There was also a modest increase in incidence among young Hispanic whites during the time period of the study. However, there was no increase among non-Hispanic blacks or other races.
A New Type of Stomach Cancer?
Taken together, the findings suggest that there is “a new [type of] gastric cancer among us,”—one that occurs primarily in the gastric corpus region of the stomach, especially in women younger than age 50, wrote Martin Blaser, M.D., and Yu Chen, M.D., Ph.D., of the New York University School of Medicine, in an accompanying editorial. The corpus is the main body of the stomach.
Drs. Blaser and Chen cited three lines of evidence to support the idea that these tumors represent a new type of stomach cancer: the age-specific effect (increasing incidence among younger generations); the location of the tumors in the stomach (primarily in the gastric corpus and adjacent areas); and the strong sex effect.
“The rapid increases in younger women are especially alarming,” the editorialists wrote. More research is critically needed to truly understand the roots of this cancer, they added.
Increased Incidence: Do Antibiotics Play a Role?
Although the new study was not designed to identify the causes of the increased incidence rates, the study authors noted that trends in incidence rates began to change around the time that antibiotic medications began to see widespread use in the 1950s.
“We are seeing an increasing risk of this cancer in people born after 1950, and that coincides with the introduction of antibiotics,” said Dr. Camargo. “The increase in noncardia gastric cancer rates is more pronounced in females than males, and we know that females take more antibiotics than males.”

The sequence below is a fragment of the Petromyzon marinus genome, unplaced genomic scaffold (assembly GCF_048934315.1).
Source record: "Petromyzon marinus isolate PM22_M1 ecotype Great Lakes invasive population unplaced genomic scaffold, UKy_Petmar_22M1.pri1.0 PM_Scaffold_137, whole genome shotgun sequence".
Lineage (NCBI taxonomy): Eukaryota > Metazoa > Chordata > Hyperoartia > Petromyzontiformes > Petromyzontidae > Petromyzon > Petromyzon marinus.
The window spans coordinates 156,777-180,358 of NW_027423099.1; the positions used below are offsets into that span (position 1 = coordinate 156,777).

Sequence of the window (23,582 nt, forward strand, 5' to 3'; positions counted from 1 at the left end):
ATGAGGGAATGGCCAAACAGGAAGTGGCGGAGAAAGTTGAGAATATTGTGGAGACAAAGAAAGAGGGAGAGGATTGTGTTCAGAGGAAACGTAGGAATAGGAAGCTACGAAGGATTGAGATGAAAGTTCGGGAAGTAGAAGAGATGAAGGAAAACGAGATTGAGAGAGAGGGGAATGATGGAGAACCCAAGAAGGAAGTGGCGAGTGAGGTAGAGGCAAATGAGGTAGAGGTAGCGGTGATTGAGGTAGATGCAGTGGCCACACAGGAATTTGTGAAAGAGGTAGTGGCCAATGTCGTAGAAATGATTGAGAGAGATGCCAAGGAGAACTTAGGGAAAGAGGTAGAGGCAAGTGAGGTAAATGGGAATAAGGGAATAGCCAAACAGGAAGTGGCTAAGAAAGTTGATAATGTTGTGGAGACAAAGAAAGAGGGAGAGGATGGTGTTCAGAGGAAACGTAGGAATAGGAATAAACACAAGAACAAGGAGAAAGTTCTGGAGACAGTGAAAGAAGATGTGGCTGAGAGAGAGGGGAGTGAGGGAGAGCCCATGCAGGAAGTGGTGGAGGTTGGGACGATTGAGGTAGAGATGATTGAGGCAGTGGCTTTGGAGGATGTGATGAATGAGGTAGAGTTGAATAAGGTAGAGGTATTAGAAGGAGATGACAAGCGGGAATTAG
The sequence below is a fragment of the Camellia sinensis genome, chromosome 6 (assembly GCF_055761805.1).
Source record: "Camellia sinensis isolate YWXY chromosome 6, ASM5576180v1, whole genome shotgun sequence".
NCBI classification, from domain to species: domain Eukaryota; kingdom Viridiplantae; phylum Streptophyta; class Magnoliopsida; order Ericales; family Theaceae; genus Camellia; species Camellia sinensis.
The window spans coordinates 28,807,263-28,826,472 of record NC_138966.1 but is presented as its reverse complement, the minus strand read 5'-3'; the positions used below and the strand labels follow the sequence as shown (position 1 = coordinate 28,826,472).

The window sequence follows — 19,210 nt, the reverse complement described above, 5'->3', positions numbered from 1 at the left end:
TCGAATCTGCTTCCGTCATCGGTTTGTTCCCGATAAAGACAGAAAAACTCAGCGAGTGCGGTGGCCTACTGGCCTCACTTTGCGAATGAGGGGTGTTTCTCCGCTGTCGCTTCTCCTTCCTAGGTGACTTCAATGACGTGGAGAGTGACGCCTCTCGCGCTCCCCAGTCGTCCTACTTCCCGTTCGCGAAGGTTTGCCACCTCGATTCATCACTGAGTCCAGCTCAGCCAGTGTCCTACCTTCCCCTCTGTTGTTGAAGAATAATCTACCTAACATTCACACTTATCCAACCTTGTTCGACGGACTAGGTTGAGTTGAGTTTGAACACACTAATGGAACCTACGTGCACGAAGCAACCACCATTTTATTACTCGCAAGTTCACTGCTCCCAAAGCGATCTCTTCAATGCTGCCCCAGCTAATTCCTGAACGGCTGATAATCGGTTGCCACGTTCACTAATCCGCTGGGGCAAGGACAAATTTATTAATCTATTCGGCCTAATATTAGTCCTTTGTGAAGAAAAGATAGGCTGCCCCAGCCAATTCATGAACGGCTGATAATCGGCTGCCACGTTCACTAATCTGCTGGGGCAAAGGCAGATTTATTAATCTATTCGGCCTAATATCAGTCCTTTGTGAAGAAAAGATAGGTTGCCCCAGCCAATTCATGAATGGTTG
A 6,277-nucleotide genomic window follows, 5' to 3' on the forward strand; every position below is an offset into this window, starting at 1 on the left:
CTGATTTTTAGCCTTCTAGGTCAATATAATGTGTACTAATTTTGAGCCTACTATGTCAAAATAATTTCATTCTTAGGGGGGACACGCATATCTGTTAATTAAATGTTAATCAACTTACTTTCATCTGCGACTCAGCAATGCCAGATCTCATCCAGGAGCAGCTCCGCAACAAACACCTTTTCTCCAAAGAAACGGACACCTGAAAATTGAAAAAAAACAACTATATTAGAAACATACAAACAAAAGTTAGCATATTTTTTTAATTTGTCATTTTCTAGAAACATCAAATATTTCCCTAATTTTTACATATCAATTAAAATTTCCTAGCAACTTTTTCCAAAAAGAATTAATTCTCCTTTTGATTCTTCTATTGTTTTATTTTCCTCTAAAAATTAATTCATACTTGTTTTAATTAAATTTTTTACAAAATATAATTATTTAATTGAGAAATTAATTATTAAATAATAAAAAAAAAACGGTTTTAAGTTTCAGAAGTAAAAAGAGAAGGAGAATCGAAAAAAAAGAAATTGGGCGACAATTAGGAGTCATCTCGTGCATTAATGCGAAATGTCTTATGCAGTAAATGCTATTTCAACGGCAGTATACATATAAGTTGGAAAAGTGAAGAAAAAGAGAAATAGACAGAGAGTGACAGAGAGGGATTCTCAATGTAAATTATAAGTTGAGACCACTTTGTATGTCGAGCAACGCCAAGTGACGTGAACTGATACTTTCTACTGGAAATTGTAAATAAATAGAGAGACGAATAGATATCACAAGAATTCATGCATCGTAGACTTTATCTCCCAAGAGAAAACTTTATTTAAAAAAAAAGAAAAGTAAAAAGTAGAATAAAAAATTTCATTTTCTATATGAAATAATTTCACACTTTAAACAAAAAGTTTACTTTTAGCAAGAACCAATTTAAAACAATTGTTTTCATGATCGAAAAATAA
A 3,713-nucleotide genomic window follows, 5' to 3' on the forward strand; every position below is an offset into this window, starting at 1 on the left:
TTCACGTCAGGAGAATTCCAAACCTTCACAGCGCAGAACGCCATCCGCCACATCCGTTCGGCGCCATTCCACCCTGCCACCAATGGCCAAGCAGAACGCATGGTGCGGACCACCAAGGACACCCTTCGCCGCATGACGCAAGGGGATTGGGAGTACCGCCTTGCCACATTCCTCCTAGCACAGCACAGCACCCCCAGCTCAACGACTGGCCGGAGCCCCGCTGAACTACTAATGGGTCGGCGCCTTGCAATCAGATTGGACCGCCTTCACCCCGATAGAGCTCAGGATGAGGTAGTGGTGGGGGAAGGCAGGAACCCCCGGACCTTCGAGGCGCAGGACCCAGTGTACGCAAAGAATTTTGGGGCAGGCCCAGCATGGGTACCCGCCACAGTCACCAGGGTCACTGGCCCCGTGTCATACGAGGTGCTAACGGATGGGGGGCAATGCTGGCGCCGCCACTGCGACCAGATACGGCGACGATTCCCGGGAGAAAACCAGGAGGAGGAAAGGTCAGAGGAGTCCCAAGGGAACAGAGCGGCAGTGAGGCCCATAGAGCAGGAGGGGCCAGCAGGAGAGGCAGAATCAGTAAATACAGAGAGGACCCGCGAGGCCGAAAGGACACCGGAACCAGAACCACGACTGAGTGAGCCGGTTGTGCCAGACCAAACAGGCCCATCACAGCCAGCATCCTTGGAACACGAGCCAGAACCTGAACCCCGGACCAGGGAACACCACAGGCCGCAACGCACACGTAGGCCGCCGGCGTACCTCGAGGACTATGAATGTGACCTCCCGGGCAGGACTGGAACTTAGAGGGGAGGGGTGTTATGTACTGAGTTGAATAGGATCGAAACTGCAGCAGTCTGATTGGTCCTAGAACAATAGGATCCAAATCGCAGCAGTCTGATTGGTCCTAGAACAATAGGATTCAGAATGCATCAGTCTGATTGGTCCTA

The use of antibiotics can disrupt the stomach’s collection of microbes, or microbiome, Dr. Camargo noted. In theory, she added, these changes, including the loss of H. pylori, may lead to autoimmune gastritis, which increases the risk of noncardia gastric cancer.
Noting that more studies are needed to determine the potential effect of antibiotics on the risk of stomach cancer, Dr. Camargo stressed that these drugs save lives and should be used when medically necessary.
Predicting a Reversal of Current Incidence Trends
In addition to gaining a better understanding of the biology of this cancer, researchers need to develop strategies for diagnosing the disease. Gastric cancer is often diagnosed in its later stages, when the disease may be more difficult to treat.
“We need to learn more about the molecular characteristics of these tumors,” said Dr. Camargo. “And we’re trying to identify people who are at high risk of developing noncardia gastric cancer.”
Based on their results, the researchers predict two major changes related to this cancer in the United States. First, around 2025, its incidence will be higher in women than men, which would reverse the current pattern. Second, by 2030, the overall incidence of noncardia gastric cancer will be increasing rather than decreasing.
In their editorial, Drs. Blaser and Chen agreed that such changes were possible and congratulated the researchers “for their keen observations that sound a warning about a growing menace.”